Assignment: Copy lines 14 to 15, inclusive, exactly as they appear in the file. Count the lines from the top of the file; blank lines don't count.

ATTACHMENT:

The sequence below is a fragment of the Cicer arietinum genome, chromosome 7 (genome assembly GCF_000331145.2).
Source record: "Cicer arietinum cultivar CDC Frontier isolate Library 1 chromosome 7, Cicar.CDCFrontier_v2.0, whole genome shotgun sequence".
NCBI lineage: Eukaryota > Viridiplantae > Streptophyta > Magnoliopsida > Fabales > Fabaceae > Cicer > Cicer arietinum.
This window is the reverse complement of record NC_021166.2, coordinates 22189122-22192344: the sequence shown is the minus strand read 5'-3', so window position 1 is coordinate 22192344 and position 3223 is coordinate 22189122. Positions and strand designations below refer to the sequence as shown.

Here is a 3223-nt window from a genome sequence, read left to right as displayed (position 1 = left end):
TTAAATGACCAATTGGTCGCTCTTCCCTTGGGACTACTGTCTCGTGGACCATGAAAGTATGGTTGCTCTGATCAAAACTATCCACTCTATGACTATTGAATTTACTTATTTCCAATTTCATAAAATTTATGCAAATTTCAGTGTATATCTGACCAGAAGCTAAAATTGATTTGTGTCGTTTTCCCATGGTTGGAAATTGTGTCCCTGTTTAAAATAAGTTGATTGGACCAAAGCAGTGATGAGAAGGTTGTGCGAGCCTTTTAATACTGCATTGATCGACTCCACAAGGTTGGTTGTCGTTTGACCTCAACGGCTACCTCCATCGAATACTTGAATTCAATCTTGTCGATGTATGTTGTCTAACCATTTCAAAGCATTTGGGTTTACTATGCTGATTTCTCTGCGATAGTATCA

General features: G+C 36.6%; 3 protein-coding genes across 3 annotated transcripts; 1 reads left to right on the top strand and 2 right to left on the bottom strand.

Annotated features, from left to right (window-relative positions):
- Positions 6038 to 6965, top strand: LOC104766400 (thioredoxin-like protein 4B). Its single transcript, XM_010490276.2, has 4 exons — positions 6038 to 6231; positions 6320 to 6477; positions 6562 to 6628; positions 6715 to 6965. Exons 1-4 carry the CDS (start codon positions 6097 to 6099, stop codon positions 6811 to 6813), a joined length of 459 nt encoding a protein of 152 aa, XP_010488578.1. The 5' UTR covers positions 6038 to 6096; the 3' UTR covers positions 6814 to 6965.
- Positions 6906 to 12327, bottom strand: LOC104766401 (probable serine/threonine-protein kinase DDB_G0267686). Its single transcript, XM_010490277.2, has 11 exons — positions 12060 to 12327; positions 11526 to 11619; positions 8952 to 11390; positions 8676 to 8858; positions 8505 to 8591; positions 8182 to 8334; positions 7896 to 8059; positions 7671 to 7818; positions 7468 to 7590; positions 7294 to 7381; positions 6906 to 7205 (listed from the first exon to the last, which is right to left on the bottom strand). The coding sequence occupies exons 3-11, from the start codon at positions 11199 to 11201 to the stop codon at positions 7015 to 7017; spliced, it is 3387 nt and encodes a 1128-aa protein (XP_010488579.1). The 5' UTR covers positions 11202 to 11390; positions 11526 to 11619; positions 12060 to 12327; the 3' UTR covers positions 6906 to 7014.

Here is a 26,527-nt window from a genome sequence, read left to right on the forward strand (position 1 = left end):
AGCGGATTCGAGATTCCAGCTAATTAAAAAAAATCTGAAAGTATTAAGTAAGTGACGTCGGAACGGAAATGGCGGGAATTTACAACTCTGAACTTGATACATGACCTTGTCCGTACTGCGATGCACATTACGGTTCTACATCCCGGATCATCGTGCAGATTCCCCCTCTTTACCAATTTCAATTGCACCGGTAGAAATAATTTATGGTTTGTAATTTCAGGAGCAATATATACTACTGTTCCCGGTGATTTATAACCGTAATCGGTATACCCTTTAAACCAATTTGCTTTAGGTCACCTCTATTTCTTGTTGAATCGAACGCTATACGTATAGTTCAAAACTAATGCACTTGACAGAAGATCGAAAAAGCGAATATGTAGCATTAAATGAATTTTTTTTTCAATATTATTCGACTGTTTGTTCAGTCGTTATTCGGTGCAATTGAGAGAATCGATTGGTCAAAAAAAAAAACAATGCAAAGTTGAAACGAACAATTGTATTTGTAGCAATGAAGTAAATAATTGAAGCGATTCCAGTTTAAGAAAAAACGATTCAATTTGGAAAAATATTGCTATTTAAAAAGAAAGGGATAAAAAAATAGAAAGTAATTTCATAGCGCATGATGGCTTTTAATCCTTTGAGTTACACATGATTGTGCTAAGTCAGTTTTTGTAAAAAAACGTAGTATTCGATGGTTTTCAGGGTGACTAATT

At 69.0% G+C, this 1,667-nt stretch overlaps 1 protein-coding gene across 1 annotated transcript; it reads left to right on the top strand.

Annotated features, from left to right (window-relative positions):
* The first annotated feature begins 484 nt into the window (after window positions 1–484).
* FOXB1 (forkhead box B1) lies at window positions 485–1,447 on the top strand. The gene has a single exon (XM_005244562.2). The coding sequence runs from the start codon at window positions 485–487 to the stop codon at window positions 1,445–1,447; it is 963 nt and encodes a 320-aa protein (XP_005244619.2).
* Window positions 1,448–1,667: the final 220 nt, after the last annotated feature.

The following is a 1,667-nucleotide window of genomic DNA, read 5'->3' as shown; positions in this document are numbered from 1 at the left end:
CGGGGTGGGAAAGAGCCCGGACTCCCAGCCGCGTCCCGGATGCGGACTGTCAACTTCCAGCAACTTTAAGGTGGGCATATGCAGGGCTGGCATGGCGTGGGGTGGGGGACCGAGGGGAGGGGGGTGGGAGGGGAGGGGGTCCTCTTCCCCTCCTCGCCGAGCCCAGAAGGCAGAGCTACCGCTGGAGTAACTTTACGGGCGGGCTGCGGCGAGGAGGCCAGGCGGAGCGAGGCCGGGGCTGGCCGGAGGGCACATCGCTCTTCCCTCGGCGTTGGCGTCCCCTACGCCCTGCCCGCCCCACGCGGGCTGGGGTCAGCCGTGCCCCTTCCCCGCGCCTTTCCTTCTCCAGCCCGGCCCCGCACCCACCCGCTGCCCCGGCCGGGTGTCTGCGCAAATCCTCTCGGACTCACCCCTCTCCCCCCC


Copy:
Annotated features, from left to right (window-relative positions):
* The first annotated feature begins 484 nt into the window (after window positions 1–484).